Shortly after meeting Ron “Stray Dog” Hall at the Biker Church in Branson, Missouri, writer-director Debra Granik (Down to the Bone) cast the Vietnam vet as Thump Milton in her second feature, the Oscar-nominated Winter’s Bone. Upon learning more about him, she soon decided that he would be a great subject for a documentary, so she took to the road, following him across the country in the engaging and revealing Stray Dog. Nearly always dressed in black, including his treasured leather jacket covered in medals and patches — when he puts it in a suitcase for a trip, it’s a ritual like he’s folding the American flag — Hall is a wonderfully grizzled old man with a fluffy white beard. At home, he is learning Spanish online so he can communicate better with his new wife, Alicia, a Mexican immigrant, and her two sons (who still live across the border). He visits with his teenage granddaughter, who is making some questionable decisions about her future. In Missouri, he owns and operates the At Ease RV Park, where he gives breaks to fellow vets who can’t always afford to pay the rent. And when he goes on the road, participating in the Run for the Wall, joining up with thousands of other bikers heading for the annual service at the Vietnam Veterans Memorial in Washington, DC, he stops along the way at other ceremonies honoring soldiers who have gone missing, are POWs, or were killed in action in Vietnam, Iraq, Afghanistan, and other wars.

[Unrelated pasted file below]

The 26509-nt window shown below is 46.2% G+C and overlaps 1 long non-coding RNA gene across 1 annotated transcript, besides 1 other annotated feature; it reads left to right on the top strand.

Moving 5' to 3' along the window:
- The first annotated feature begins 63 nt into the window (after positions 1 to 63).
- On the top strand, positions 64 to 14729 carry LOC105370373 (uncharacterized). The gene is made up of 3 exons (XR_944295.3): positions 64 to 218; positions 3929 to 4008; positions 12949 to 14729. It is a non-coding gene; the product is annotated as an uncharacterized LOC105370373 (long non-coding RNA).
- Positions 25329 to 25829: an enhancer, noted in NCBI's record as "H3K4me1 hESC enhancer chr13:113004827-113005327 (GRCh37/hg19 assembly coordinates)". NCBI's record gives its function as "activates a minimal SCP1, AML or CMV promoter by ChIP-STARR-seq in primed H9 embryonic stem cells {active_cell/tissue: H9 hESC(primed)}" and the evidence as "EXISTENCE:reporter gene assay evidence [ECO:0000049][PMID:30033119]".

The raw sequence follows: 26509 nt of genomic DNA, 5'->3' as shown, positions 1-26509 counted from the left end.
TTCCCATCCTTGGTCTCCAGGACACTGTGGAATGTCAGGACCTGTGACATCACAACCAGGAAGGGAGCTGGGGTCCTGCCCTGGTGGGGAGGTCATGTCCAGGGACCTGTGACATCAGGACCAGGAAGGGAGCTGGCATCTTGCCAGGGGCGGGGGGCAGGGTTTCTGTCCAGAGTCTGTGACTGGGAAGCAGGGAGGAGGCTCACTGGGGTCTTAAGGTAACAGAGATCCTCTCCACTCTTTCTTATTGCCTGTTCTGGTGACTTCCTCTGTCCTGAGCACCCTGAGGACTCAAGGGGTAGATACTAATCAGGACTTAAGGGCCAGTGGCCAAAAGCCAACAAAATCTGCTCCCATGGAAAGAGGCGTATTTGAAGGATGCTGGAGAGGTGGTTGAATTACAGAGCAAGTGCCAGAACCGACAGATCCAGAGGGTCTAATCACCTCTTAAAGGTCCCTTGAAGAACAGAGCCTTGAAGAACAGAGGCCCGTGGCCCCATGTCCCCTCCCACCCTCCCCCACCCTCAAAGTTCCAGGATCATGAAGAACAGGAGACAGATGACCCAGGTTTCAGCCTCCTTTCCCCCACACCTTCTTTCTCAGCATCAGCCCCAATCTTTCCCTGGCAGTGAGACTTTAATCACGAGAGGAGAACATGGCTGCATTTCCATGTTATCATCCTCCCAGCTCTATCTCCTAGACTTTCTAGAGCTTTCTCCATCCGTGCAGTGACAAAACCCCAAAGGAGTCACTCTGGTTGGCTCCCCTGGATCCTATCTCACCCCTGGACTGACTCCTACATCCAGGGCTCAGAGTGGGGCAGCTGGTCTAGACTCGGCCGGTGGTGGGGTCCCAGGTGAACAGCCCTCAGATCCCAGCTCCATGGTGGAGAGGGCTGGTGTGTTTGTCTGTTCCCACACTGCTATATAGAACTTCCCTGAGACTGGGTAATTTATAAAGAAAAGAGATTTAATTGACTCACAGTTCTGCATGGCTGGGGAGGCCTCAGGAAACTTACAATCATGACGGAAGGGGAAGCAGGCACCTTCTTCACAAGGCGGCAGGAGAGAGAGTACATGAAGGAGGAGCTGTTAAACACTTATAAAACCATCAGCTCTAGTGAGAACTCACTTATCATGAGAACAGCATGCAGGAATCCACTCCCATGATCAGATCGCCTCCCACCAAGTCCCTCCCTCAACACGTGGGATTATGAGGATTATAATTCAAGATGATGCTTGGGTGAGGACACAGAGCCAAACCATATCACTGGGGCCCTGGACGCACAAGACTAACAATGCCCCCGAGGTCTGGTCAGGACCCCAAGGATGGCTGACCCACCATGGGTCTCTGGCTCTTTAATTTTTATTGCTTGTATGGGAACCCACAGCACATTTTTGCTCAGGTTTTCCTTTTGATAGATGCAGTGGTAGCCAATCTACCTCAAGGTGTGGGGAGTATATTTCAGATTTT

Hall is a gregarious, gentle man who people instantly flock to and gather around — a scene in which two of his cats sit on each of his knees is absolutely heartwarming — but he is also haunted by some of the things he did in Vietnam, suffering from nightmares that sometimes have him screaming out loud while sleeping in bed. And he wears one of his mottoes right on his arm: “Never Forgive Never Forget.” At one point he sits comfortably on a couch and says, “Just kind of being free, don’t hurt nobody, do what you want to do — a nice thing, ain’t it? You know, I’d rather live as a free man for a year than a slave for twenty.” Granik simply follows Hall as he experiences life with his surprisingly refreshing point of view; no one ever turns to the camera to make any confessions, and no talking heads are brought on board to evaluate what we’re seeing. Granik just lets this beautiful piece of Americana unfold at its own pace while also touching on such hot-button topics as immigration reform, gun control, the economic crisis, and PTSD, making no judgments as we follow the captivating exploits of a man who is part Buddha, part Santa, and all patriot. Stray Dog, which made its New York premiere this past October at the 52nd New York Film Festival, will be screening March 11 at 7:00 at DCTV, followed by a Q&A with director Granik, editor and producer Tory Stewart, and cinematographer Eric Phillips-Horst.